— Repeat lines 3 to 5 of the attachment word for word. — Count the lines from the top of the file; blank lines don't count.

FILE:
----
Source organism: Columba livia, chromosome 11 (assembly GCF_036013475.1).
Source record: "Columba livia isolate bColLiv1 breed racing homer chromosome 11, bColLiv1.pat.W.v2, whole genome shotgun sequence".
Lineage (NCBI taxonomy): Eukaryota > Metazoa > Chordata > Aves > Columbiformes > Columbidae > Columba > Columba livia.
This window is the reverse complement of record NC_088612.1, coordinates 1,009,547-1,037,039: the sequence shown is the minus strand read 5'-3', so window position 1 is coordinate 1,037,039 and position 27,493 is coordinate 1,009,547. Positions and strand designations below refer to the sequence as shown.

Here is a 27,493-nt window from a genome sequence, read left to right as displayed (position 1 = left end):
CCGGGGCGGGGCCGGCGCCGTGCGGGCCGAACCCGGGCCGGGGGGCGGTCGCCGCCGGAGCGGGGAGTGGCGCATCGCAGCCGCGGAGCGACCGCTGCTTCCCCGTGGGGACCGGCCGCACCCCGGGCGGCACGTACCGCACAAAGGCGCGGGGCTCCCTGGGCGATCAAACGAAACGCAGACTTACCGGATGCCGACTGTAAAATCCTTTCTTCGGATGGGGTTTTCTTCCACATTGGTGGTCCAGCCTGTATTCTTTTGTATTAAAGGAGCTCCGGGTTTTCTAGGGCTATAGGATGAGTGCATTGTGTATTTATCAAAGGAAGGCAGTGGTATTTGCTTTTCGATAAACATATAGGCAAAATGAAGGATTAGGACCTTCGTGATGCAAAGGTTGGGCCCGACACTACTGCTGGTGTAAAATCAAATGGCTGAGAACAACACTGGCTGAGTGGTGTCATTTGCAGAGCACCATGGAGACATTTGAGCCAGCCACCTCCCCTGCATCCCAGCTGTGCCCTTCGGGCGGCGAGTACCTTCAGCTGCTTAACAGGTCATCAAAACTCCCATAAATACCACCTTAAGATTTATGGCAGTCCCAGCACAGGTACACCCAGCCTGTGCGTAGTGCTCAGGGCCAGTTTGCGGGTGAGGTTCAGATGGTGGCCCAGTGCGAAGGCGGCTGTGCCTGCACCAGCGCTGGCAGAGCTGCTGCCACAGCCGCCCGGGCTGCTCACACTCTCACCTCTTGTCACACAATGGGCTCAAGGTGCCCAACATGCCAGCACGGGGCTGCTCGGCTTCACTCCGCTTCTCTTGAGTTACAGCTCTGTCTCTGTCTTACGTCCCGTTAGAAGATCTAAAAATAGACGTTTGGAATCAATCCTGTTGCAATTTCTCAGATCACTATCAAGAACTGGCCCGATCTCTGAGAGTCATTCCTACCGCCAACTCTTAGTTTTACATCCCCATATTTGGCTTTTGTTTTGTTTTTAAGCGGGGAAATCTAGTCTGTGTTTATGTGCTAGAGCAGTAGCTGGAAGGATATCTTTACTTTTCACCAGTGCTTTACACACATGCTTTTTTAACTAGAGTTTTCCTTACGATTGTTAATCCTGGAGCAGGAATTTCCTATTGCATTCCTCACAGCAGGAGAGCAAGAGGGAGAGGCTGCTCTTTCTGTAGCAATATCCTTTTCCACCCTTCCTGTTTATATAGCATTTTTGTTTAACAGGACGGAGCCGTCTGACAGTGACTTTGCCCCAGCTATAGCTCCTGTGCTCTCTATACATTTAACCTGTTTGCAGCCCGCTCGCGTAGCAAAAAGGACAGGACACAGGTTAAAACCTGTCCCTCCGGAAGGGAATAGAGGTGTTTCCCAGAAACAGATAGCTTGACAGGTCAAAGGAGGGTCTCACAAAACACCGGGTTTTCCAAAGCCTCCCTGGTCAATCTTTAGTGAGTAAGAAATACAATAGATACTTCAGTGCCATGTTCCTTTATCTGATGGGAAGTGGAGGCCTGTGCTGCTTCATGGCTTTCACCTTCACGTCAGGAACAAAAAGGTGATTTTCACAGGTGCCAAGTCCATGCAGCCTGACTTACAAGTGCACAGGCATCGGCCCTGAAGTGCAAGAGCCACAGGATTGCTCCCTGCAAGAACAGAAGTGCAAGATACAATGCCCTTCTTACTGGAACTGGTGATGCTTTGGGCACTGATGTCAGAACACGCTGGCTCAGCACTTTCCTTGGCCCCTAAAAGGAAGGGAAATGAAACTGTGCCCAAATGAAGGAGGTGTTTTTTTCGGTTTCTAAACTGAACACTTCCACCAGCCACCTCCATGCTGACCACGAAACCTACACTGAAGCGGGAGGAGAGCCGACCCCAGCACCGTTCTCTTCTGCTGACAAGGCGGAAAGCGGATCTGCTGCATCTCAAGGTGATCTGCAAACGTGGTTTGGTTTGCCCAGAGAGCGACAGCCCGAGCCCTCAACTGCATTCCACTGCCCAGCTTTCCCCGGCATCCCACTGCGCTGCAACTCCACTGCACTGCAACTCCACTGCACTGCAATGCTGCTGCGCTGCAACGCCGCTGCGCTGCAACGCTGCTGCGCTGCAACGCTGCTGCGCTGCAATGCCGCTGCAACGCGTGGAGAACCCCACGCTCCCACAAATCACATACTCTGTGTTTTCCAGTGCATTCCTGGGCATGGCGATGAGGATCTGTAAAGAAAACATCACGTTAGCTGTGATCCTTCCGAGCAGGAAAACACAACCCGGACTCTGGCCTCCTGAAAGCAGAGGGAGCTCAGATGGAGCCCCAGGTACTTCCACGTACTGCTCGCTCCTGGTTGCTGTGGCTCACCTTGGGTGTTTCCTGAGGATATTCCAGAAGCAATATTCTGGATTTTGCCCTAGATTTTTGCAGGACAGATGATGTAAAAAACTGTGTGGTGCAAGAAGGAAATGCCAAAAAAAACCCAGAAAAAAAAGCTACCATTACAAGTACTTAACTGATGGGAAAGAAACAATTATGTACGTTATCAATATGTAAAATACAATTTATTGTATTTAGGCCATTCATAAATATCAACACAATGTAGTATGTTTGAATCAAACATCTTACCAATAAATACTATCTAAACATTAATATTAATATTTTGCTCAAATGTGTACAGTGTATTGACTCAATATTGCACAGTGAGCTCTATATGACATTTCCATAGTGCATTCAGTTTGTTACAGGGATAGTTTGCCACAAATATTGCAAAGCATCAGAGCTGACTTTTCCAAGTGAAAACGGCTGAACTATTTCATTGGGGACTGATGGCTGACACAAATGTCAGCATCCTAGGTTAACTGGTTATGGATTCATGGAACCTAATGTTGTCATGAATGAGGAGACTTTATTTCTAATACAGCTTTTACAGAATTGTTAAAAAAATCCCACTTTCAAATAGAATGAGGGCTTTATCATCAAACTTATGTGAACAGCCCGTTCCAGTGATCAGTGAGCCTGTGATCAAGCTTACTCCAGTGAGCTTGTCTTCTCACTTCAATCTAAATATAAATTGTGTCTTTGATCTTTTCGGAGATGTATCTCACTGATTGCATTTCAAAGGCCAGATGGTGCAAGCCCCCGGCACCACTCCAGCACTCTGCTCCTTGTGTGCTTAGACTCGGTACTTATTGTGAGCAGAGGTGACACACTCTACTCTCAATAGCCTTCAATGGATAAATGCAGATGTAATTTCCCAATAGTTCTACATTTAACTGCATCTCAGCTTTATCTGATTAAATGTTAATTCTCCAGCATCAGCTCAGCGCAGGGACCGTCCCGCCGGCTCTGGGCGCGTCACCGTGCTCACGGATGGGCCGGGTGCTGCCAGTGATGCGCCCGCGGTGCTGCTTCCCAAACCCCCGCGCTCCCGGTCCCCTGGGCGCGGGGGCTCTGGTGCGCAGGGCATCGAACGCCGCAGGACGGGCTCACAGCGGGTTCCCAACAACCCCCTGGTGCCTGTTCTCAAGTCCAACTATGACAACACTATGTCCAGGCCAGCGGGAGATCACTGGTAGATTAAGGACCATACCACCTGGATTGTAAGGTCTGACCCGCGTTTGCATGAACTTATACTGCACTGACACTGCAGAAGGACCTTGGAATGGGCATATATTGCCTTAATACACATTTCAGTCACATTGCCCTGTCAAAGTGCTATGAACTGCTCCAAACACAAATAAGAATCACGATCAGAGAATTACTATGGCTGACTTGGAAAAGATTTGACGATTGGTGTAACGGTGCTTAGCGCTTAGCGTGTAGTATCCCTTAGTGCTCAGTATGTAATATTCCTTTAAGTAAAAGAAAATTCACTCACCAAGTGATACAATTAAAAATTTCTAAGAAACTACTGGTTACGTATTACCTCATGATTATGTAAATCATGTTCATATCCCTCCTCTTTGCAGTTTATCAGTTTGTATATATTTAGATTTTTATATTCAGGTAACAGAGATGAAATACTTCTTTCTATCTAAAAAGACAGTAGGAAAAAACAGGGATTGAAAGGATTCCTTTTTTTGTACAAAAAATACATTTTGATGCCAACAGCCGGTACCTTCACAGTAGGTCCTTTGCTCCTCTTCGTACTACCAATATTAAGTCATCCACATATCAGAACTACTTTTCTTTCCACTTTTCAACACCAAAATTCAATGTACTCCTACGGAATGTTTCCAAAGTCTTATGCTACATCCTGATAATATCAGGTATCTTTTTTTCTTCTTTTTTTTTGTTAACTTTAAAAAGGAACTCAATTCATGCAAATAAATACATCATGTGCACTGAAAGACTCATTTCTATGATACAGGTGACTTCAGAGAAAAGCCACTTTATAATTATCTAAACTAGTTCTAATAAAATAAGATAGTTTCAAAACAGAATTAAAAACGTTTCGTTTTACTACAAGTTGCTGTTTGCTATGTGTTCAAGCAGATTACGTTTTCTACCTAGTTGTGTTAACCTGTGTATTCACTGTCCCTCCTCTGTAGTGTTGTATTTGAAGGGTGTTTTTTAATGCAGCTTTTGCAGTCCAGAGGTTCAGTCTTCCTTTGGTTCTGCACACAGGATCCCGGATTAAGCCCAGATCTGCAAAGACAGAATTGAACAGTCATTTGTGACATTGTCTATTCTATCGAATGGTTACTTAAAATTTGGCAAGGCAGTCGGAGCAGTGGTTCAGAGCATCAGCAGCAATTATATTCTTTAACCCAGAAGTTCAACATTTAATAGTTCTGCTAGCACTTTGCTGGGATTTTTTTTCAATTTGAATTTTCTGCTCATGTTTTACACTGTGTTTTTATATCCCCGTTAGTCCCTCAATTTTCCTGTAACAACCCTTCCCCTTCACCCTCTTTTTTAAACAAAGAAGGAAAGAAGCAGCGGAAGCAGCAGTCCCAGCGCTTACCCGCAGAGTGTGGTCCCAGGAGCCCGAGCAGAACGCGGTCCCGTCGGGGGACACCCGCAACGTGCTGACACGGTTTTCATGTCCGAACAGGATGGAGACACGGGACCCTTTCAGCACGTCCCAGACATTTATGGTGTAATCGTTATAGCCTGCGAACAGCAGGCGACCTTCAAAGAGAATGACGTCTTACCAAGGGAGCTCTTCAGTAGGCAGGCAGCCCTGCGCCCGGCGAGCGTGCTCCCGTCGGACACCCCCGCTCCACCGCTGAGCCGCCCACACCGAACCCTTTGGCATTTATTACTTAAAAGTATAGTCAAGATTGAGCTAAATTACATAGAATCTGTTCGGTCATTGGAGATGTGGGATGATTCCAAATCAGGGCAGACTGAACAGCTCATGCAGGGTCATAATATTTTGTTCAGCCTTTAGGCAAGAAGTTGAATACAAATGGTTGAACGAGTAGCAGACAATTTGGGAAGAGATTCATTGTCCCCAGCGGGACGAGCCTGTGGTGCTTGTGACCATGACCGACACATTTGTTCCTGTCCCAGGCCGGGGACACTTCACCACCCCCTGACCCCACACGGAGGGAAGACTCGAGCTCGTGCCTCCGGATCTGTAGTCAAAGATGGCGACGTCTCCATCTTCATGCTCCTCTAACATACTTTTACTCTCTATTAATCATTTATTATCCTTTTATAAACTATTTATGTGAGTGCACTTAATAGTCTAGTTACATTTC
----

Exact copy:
Lineage (NCBI taxonomy): Eukaryota > Metazoa > Chordata > Aves > Columbiformes > Columbidae > Columba > Columba livia.
This window is the reverse complement of record NC_088612.1, coordinates 1,009,547-1,037,039: the sequence shown is the minus strand read 5'-3', so window position 1 is coordinate 1,037,039 and position 27,493 is coordinate 1,009,547. Positions and strand designations below refer to the sequence as shown.

Here is a 27,493-nt window from a genome sequence, read left to right as displayed (position 1 = left end):